Tuition increase follows pre-pandemic trends

After a soft tuition rise this academic year, USF plans to hike up tuition to its normal rate of nearly 4% for next fall. GRAPHIC BY SAMANTHA BERLANGA/SAN FRANCISCO FOGHORN

In an email to the USF community sent out Dec. 10, University President Paul Fitzgerald announced an undergraduate tuition increase of 3.5% above last year’s rate. 

Undergraduate tuition will increase from $69,612 to $72,082 in the 2022-2023 academic year. The rate of increase for tuition itself is 3.9%, while student housing rates and meal plans will increase 2.5%. A double room with a standard meal plan in Lone Mountain East will rise from $16,140 to $17,050. 

Due to primarily online classes and limited on-campus housing, last year’s increase of 1.9% was the lowest in a decade. However, since USF has returned to full in-person instruction and students have moved back to the Hilltop, this year’s rate is comparable to the increases in the 2019-2020 and 2021-2022 years, which were both closer to 4%.

When asked why this increase in tuition was necessary, USF Provost and President of Academic Affairs Chinyere Oparah, wrote that it will support standard university operating expenses such as faculty and staff compensation, new investments in technology, and library acquisitions; as well as financing mental health, wellness, and academic support for students.

In addition to these expenses, the rise in tuition will be allocated to two specific initiatives laid out by Oparah. The first is a new diversity faculty hiring initiative and the second is an expansion of the Gerardo Marin Fellowship Program, which recruits BIPOC doctoral and postdoctoral students to USF. “The goal of these initiatives is to address student demand for a faculty that better reflect their identities and experiences and to bring new expertise and perspectives to our campus,” Oparah said.

Another direct cause for the increase is the rising national and Bay Area levels of inflation. “Even as we pledge to operate as efficiently as possible, the cost of fulfilling our mission, providing an excellent educational experience, compensating our employees fairly, and maintaining historic buildings and physical setting increases each year as the costs of goods and services go up,” Oparah said.

In his Dec. 10 email, Fitzgerald also outlined the rate of inflation nationwide, which was 6.2% at the time. This rate increased to 7% later in December. He urged the USF community to “please note that we are keeping increases well below the local rate of inflation.”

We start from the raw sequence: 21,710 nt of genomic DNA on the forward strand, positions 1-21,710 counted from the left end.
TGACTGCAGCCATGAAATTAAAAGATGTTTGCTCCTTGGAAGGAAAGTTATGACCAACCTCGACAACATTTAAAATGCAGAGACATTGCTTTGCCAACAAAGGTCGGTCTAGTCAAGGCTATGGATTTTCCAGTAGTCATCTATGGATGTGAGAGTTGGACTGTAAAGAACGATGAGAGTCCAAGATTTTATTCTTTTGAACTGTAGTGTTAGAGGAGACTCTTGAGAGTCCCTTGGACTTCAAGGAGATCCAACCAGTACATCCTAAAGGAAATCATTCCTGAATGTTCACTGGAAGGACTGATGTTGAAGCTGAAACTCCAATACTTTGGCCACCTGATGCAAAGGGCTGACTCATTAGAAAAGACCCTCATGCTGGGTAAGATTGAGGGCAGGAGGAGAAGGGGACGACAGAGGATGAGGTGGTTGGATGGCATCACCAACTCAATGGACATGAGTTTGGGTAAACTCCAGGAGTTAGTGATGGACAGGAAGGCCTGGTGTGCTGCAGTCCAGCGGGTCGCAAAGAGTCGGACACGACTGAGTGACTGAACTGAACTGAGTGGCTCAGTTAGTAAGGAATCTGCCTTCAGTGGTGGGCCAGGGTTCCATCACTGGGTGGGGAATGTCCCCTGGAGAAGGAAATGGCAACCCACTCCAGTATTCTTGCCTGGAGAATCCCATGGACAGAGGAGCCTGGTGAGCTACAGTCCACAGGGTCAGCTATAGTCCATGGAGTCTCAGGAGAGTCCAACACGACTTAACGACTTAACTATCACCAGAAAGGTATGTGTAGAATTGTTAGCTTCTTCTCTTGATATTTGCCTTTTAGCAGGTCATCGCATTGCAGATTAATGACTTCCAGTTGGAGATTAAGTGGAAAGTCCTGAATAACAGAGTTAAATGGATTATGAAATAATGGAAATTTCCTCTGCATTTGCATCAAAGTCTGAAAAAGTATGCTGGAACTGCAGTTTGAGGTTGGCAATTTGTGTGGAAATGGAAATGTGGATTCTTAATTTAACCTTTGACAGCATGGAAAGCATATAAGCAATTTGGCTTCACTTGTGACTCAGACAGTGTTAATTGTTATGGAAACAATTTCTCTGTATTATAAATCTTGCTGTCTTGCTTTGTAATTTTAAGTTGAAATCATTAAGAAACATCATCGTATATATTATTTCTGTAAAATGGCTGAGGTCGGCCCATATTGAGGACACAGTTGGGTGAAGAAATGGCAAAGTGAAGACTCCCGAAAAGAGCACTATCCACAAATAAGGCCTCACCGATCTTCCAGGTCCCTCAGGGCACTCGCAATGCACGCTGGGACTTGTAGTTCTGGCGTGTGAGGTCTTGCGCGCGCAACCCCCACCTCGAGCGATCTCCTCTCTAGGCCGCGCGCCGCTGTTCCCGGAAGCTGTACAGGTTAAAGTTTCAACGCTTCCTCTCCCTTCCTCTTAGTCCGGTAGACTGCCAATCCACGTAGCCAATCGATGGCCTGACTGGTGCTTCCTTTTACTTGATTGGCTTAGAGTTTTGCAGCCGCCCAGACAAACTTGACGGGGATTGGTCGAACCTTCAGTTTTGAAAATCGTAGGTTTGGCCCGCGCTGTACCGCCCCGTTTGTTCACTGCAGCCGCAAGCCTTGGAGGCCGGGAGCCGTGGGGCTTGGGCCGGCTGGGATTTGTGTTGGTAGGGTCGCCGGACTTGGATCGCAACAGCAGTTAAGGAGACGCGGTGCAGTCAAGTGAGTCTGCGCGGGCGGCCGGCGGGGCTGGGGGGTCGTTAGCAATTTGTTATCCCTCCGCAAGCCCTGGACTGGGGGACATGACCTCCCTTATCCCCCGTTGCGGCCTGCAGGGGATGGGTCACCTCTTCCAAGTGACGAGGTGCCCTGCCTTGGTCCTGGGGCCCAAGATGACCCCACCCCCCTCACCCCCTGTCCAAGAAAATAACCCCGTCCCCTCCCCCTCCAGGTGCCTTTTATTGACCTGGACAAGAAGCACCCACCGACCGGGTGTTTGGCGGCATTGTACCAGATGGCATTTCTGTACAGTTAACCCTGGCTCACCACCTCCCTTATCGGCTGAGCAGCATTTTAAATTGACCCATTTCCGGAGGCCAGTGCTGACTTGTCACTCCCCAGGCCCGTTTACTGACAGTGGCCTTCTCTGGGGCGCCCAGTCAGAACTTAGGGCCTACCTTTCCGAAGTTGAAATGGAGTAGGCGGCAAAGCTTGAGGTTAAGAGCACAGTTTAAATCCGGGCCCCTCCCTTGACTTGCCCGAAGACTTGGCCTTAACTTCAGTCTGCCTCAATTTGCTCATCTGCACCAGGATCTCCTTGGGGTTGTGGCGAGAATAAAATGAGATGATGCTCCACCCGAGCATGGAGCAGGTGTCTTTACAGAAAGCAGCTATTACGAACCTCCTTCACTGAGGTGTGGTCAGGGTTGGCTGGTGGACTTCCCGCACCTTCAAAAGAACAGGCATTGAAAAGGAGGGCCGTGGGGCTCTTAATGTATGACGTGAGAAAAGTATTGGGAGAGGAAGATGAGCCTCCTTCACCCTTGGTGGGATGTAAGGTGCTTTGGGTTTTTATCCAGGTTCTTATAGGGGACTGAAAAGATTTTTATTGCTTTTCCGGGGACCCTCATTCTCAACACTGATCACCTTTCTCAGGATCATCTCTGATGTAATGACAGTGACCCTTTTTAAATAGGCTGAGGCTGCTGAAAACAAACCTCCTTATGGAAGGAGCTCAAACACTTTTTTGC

“I’m not happy with the increase in tuition but I don’t have control over it,” said Jack Curtner, a sophomore environmental studies major. “If the tuition is increasing because of inflation, I hope that my scholarship money increases too.” 

Oparah addressed the issue of financial aid in her email to the Foghorn. “With the support of the Board of Trustees, USF has budgeted $131 million of its own funds, and funds from its generous benefactors, for financial aid for students in 2022-2023,” she said. “In addition, the Board of Trustees and other university donors have raised at least $1.5 million for the COVID-19 Response Fund, a fund that is used to support the immediate needs of students impacted by the circumstances of the past two years.” 

“After the past two years of loss, I can understand the need for an increase to a certain extent,” said Amani Hayat, a sophomore economics major. “The part I don’t understand is that the University is getting such large donations, and has savings. I don’t get the need for an increase as often as there is.” 

One such donation by the Sobrato family, long-time supporters of the University, was announced Jan. 27 by USF News. The donation of $17 million is said to be intended to “ease the burden of tuition and remove barriers to access higher education for future USF students for years to come.”

Curtner shared a similar sentiment to Hayat. “The tuition increase will affect some students a lot more than others. The school should be aware and keep track of these implications,” he said.

Given student concerns about this issue, Oparah listed resources to help students through financial trouble. “ [Financial aid] counselors can provide one-on-one advising via walk-in hours on Lone Mountain or Zoom/phone appointments. They are also available by phone during office hours and can provide assistance applying and renewing applications for financial aid or addressing the needs a student may have related to a change in financial circumstances or a family emergency.”

She added, “The Office of Financial Aid also offers many webinars for new and continuing students that cover the financial aid appeal process, outside scholarships, and more. February is also Financial Aid Awareness month.” 

While this significant rise in undergraduate expenses will take a toll on students, the University states that it will provide ongoing support to help make sure no student is left behind.


  • Zoe Binder

    Zoe Binder is a fourth-year English and environmental studies double major. Binder Zoe

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